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Why voice biometrics will always come out on top when faced with deepfakes

The underground world of deepfake videos seems to be circulating social media and news headlines, now more than ever, Brett Beranek at Nuance Communications writes. In 2021, it was imitations of Tom Cruise, and earlier this year, imitations of Ukrainian President Volodymyr Zelensky. Such videos are a scary wake-up call of the relentless capabilities of cyber criminals and, as a result, rightfully raise concerns for organisations using biometric security for customer authentication.

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Tue, 18 Oct 2022
Why voice biometrics will always come out on top when faced with deepfakes
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We’ve all seen just how convincing they are, and after all, if a fraudster can recreate a customer’s face and voice with deceptive accuracy, can’t they gain access to customers’ biometrically secured accounts? The good news is that the answer is no; it’s not that simple — especially in the case of voice biometrics.

What’s important here is the differentiation of voice from other biometric identifiers and just how far the technology has developed in the last 10 years.

Why identifying someone based on their voice is comparatively difficult

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Other biometric technologies rely on characteristics that are static in nature. For example, fingerprints and facial dimensions don’t change throughout the day. But we all know how our voice sounds in the early morning varies from how it sounds in the afternoon. Our voices can very easily change based on whom we’re interacting with, whether it’s a conscious or subconscious decision. As voices are so much more variable, analysis of many more data points is required to confidently identify the human to whom it belongs.

Voice biometrics technology originated from forensic science when voice data was analysed via tapped phone conversations between criminals. With a long enough conversation, and sufficient time to perform the analysis, law enforcement could identify an individual and build a case.

Thankfully, since those early days, the technology has advanced enough to allow organisations to use voice biometrics as a secure, seamless customer authentication factor.

With the advancement of deep neural networks, there’s no need to spend hours analysing lengthy audio to confidently identify the person speaking. It can be done in as little as half a second of natural speech without an agreed passphrase.

Historically, the complexity of this technology has only been within reach of large organisations. A recent major step forward has been the accessibility to the software that delivers these very complex algorithms, making voice biometrics authentication available to smaller organisations, such as regional banks, community banks, and credit unions.

How voice biometrics technologies are beating deepfakes

It’s no surprise that criminals have spent the last decade looking for ways to fraud voice biometrics, looking for cracks to exploit authentication processes. Rest assured, the companies producing this technology have not been watching idly by, but rather putting in the work to ensure they remain one step ahead.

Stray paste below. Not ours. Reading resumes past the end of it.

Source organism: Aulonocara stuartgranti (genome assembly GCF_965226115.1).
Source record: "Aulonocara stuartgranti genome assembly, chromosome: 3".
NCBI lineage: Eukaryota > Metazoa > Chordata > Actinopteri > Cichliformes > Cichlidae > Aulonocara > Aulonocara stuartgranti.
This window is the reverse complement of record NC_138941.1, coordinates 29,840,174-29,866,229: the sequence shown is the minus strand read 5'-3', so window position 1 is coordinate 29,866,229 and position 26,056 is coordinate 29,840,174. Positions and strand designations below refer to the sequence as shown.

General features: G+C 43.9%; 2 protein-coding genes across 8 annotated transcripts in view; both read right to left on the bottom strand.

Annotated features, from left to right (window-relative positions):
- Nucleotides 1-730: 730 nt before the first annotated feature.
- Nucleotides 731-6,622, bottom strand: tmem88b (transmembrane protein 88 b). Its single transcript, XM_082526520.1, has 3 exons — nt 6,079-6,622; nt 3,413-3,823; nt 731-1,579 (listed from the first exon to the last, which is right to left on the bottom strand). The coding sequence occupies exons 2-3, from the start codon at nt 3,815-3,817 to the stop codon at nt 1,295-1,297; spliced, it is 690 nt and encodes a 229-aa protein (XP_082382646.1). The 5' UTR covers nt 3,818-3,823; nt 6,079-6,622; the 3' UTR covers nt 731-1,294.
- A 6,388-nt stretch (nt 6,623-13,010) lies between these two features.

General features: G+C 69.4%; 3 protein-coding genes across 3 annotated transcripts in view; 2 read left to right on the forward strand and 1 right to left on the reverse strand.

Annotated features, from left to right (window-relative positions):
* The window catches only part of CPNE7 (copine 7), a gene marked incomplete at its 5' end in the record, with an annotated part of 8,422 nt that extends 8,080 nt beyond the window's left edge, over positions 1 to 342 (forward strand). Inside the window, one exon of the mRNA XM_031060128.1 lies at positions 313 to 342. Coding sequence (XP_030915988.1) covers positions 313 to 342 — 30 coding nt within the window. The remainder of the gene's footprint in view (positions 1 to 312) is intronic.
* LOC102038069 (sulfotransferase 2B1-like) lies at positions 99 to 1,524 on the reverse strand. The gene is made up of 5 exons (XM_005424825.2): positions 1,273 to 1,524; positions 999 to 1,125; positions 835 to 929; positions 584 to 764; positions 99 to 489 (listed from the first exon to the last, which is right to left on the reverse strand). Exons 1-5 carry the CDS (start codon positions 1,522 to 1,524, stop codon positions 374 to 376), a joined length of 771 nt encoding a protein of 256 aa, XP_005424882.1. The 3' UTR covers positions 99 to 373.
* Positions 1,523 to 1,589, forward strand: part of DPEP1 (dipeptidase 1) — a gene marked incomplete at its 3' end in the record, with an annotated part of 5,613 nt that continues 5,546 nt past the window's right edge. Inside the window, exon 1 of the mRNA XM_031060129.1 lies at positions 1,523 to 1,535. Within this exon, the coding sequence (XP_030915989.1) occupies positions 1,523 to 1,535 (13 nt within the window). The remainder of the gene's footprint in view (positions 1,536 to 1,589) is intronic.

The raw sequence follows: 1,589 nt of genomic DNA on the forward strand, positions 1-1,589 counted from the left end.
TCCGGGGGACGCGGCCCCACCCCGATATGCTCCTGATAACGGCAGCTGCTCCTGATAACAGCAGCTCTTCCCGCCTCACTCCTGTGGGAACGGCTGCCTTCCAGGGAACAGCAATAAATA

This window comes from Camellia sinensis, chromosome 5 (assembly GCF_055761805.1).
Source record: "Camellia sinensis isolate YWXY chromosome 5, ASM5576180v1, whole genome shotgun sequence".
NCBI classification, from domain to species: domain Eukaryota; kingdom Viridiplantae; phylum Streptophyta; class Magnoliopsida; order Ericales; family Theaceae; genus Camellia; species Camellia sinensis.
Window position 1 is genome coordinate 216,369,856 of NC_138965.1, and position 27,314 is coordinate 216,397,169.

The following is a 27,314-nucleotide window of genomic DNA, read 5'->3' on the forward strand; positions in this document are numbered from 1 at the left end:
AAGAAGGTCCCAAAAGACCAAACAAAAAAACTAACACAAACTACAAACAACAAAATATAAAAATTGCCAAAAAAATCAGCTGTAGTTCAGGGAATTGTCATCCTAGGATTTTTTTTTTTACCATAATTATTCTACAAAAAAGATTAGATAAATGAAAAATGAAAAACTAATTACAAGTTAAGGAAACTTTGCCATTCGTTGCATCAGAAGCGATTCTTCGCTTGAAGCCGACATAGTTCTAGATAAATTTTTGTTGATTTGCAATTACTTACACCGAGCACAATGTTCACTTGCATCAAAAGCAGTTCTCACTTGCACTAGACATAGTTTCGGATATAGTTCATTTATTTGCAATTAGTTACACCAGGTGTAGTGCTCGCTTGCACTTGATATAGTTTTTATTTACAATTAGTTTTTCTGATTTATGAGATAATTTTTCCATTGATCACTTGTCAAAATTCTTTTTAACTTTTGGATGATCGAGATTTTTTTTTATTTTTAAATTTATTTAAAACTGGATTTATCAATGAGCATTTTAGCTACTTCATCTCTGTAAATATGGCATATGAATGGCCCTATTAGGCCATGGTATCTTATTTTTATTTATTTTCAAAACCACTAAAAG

It was always known to those of us working in the voice biometrics space that criminals would attempt to trick the technology by playing back recordings of other people’s voices. To prevent this, voice biometrics solutions were developed with these potential threats in mind, ensuring the software can differentiate between a real, live human voice and one emanating from an audio file.

Over the years, as the technology to synthesise or “deepfake” voices become more powerful and accessible, the same deep neural networks that have unlocked voice biometrics’ true potential are being leveraged to protect customers, and blockade efforts from fraudulent actors.

When a computer makes an attempt to synthesise a voice, there are always tiny, telltale signs and anomalies that give away it’s a deepfake. Voice biometrics technology can detect the smallest of differences between a natural voice and a synthetic voice, and deny criminals access.

It’s important to keep the threat from deepfakes in perspective

Deepfake technology is incredibly resource-intensive, so much so that malicious actors rarely use it due to its advanced sophistication. Right now, the lion’s share of fraud is still based on more “run-of-the-mill” tactics such as identity theft, synthetic identities, and policy abuse, all of which voice biometrics technology can help to prevent. Such a solution must be an important consideration for organisations looking to protect their customers from fraud and deploy technology that reduces risk.

There’s no doubt that voice biometric providers will continue to anticipate such emerging threats in the world of cyber crime and effectively neutralise them before they materialise.

It’s an exciting time for the technology, particularly in the next 10 years, as biometrics security enables a new world of remote customer interactions. It’s not uncommon for organisations to still ask customers to attend a branch or store to perform very high-risk activities. Those days will soon be gone for good. By combining the power of voice and layering it with other authentication factors and AI, we’re on course for an era in which even high-risk interactions can be delivered remotely, with new simplicity and incredibly high levels of confidence.

Brett Beranek is the vice-president and general manager, security and biometrics line of business, Nuance Communications.

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